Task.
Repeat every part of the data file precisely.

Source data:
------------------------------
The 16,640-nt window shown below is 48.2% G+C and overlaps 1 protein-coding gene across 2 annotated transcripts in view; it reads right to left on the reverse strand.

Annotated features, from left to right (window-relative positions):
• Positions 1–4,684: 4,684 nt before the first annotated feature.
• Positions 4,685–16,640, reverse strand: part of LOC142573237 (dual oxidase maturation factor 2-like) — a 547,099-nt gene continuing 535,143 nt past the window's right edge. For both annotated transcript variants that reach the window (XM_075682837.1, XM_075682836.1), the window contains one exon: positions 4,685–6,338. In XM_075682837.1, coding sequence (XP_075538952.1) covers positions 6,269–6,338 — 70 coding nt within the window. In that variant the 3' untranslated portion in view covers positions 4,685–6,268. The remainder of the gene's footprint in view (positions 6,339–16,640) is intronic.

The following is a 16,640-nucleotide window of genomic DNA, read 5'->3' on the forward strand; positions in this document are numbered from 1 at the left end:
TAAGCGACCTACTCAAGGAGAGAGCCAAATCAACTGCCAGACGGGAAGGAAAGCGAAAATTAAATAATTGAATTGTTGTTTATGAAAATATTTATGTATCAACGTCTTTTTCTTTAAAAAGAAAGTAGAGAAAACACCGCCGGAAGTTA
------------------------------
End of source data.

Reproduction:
The 16,640-nt window shown below is 48.2% G+C and overlaps 1 protein-coding gene across 2 annotated transcripts in view; it reads right to left on the reverse strand.

Annotated features, from left to right (window-relative positions):
• Positions 1–4,684: 4,684 nt before the first annotated feature.
• Positions 4,685–16,640, reverse strand: part of LOC142573237 (dual oxidase maturation factor 2-like) — a 547,099-nt gene continuing 535,143 nt past the window's right edge. For both annotated transcript variants that reach the window (XM_075682837.1, XM_075682836.1), the window contains one exon: positions 4,685–6,338. In XM_075682837.1, coding sequence (XP_075538952.1) covers positions 6,269–6,338 — 70 coding nt within the window. In that variant the 3' untranslated portion in view covers positions 4,685–6,268. The remainder of the gene's footprint in view (positions 6,339–16,640) is intronic.

The following is a 16,640-nucleotide window of genomic DNA, read 5'->3' on the forward strand; positions in this document are numbered from 1 at the left end:
TAAGCGACCTACTCAAGGAGAGAGCCAAATCAACTGCCAGACGGGAAGGAAAGCGAAAATTAAATAATTGAATTGTTGTTTATGAAAATATTTATGTATCAACGTCTTTTTCTTTAAAAAGAAAGTAGAGAAAACACCGCCGGAAGTTA